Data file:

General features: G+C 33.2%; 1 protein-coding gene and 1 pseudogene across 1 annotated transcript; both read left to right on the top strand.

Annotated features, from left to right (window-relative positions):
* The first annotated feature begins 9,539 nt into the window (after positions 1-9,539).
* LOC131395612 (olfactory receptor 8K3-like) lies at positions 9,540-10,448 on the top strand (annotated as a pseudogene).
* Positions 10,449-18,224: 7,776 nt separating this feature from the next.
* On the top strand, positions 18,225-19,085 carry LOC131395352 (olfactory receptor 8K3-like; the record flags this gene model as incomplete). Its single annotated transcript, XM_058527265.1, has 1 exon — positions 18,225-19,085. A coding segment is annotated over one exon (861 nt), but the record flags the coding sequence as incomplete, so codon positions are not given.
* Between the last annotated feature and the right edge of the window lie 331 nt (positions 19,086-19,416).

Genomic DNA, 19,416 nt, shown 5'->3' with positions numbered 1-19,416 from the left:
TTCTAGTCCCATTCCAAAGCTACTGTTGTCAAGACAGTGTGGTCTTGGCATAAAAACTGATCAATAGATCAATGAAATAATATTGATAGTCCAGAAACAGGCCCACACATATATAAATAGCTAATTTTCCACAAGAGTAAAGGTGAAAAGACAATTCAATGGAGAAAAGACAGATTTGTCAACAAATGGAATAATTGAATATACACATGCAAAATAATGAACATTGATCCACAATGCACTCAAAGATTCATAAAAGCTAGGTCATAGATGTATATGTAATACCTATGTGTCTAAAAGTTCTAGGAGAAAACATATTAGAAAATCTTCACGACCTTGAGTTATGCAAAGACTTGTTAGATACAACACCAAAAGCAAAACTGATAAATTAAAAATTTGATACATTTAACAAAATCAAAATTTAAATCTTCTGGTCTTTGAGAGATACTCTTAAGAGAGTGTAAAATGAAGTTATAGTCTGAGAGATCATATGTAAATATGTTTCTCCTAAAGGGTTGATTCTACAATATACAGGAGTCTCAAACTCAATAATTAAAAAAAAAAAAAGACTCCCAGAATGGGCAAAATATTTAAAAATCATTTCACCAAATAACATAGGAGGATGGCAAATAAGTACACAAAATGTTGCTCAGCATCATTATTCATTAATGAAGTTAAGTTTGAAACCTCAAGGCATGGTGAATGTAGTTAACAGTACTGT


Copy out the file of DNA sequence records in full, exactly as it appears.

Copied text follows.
General features: G+C 33.2%; 1 protein-coding gene and 1 pseudogene across 1 annotated transcript; both read left to right on the top strand.

Annotated features, from left to right (window-relative positions):
* The first annotated feature begins 9,539 nt into the window (after positions 1-9,539).
* LOC131395612 (olfactory receptor 8K3-like) lies at positions 9,540-10,448 on the top strand (annotated as a pseudogene).
* Positions 10,449-18,224: 7,776 nt separating this feature from the next.
* On the top strand, positions 18,225-19,085 carry LOC131395352 (olfactory receptor 8K3-like; the record flags this gene model as incomplete). Its single annotated transcript, XM_058527265.1, has 1 exon — positions 18,225-19,085. A coding segment is annotated over one exon (861 nt), but the record flags the coding sequence as incomplete, so codon positions are not given.
* Between the last annotated feature and the right edge of the window lie 331 nt (positions 19,086-19,416).

Genomic DNA, 19,416 nt, shown 5'->3' with positions numbered 1-19,416 from the left:
TTCTAGTCCCATTCCAAAGCTACTGTTGTCAAGACAGTGTGGTCTTGGCATAAAAACTGATCAATAGATCAATGAAATAATATTGATAGTCCAGAAACAGGCCCACACATATATAAATAGCTAATTTTCCACAAGAGTAAAGGTGAAAAGACAATTCAATGGAGAAAAGACAGATTTGTCAACAAATGGAATAATTGAATATACACATGCAAAATAATGAACATTGATCCACAATGCACTCAAAGATTCATAAAAGCTAGGTCATAGATGTATATGTAATACCTATGTGTCTAAAAGTTCTAGGAGAAAACATATTAGAAAATCTTCACGACCTTGAGTTATGCAAAGACTTGTTAGATACAACACCAAAAGCAAAACTGATAAATTAAAAATTTGATACATTTAACAAAATCAAAATTTAAATCTTCTGGTCTTTGAGAGATACTCTTAAGAGAGTGTAAAATGAAGTTATAGTCTGAGAGATCATATGTAAATATGTTTCTCCTAAAGGGTTGATTCTACAATATACAGGAGTCTCAAACTCAATAATTAAAAAAAAAAAAAGACTCCCAGAATGGGCAAAATATTTAAAAATCATTTCACCAAATAACATAGGAGGATGGCAAATAAGTACACAAAATGTTGCTCAGCATCATTATTCATTAATGAAGTTAAGTTTGAAACCTCAAGGCATGGTGAATGTAGTTAACAGTACTGT